by John Gooch
New York: Cambridge University Press, 2007. Pp. xiv, 651.
Illus, maps, tables, notes, biblio., index. $35.00. ISBN:0521856027
Noting that too often scholars have looked at the foreign policy and military institutions of Mussolini's Italy as essentially separate topics, John Gooch, the most noted English specialist on the Fascist experience, points out that since there was essentially only one man directing both, Il Duce, and thus they have to be studied in tandem.
In Mussolini and His Generals Gooch does just that, looking at the complex interactions between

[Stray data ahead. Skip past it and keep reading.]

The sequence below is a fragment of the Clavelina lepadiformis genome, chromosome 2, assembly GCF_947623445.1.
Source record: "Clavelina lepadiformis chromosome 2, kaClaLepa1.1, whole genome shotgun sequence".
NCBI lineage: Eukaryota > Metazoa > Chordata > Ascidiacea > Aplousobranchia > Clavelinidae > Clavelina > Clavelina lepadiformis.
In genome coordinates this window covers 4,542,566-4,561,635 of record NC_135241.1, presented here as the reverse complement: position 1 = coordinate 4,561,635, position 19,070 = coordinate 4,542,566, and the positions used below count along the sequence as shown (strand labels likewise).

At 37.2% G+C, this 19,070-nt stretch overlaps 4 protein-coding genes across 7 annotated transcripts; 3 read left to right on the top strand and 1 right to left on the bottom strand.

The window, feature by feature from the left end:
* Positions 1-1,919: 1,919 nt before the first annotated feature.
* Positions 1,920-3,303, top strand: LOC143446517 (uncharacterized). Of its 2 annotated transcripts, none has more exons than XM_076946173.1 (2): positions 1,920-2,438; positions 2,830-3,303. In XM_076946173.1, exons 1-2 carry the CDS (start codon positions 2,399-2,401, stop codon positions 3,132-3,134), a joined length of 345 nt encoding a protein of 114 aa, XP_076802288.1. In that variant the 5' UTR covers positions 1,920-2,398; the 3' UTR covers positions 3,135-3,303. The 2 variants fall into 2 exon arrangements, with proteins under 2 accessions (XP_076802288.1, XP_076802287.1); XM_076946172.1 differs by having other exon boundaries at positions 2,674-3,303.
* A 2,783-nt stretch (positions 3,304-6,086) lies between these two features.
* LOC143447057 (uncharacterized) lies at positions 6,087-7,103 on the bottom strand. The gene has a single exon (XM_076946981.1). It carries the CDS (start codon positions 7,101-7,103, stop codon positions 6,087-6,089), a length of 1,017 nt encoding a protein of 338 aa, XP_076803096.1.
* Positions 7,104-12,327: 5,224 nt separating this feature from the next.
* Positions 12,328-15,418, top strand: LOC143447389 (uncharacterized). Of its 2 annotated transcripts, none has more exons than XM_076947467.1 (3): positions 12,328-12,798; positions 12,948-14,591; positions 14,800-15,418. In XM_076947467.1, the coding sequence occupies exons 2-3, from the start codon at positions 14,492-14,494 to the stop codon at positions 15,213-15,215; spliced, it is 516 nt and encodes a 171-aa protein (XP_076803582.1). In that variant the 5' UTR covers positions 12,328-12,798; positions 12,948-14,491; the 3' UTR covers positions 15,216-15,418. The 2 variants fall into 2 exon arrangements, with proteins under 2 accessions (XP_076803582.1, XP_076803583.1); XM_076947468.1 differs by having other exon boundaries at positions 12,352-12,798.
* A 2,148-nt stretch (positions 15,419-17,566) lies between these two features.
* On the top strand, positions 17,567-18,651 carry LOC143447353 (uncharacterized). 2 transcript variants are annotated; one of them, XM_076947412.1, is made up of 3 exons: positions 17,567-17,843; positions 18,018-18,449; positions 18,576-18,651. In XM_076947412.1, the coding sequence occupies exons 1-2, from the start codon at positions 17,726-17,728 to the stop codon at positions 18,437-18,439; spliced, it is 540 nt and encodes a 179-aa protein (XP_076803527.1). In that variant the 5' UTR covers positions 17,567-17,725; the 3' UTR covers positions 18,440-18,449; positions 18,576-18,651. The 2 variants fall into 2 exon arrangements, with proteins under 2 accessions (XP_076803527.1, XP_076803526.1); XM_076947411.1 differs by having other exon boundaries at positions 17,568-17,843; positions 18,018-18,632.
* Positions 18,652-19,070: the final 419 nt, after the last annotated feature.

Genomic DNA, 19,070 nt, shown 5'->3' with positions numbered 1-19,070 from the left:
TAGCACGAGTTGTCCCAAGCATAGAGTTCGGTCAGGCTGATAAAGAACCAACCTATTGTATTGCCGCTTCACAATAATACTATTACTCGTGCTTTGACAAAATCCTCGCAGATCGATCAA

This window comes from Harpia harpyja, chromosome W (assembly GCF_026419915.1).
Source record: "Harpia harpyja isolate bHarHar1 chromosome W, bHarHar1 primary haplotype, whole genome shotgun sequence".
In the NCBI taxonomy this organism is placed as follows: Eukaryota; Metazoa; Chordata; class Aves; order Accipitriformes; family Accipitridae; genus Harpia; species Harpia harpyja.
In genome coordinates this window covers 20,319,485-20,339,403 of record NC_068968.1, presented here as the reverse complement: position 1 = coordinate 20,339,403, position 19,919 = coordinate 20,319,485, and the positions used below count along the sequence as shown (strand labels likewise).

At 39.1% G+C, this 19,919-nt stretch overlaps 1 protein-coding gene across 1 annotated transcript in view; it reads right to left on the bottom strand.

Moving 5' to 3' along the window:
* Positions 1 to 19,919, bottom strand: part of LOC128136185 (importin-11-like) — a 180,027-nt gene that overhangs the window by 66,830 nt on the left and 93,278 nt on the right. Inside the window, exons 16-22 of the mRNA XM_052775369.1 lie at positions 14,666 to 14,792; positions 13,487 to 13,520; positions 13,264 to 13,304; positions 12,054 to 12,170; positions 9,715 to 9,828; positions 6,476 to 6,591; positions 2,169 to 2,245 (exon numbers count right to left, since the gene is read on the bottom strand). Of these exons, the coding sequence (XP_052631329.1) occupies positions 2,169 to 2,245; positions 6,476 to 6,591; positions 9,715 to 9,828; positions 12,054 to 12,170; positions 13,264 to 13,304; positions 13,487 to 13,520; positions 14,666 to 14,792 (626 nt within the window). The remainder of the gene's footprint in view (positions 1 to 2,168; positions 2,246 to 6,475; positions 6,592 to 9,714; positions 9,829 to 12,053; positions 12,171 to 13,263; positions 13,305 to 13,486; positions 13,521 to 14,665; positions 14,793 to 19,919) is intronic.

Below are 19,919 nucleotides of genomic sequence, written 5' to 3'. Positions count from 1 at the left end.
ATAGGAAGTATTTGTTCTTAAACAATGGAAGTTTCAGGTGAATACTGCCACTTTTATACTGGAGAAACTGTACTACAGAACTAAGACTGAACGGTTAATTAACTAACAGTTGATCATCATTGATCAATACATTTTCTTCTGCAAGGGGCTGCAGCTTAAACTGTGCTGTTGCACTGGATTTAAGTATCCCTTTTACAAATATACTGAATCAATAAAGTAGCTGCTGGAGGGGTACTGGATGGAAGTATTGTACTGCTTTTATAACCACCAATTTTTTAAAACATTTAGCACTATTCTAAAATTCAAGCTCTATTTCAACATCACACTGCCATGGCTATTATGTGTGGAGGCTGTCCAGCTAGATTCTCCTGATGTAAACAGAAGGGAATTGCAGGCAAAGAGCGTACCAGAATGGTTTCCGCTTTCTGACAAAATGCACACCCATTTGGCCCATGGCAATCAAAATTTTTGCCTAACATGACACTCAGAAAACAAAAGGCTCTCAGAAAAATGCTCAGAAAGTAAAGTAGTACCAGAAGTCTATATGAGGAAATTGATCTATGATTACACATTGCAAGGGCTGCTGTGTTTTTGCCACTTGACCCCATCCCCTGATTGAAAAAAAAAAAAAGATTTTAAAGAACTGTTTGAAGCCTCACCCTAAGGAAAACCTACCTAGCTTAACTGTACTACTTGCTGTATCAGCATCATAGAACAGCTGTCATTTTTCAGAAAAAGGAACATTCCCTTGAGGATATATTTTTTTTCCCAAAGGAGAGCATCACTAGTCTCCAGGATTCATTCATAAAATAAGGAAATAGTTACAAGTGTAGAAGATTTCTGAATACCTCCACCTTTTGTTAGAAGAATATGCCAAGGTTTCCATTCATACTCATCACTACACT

Italy's foreign and military policy from the "March on Rome" in 1922 to the "Stab in the Back" in 1940. This is a very detailed, serious work, filled with surprising revelations, that braids an examination of the evolution of Mussolini's foreign policy objectives with convoluted inter-service fights over money, control of aviation, and more, ideological and political clashes within Fascism and between Fascists and Monarchists, and changes in the global economic, diplomatic, and strategic environment.
A very good book, for the very serious student of
, or the Second World War.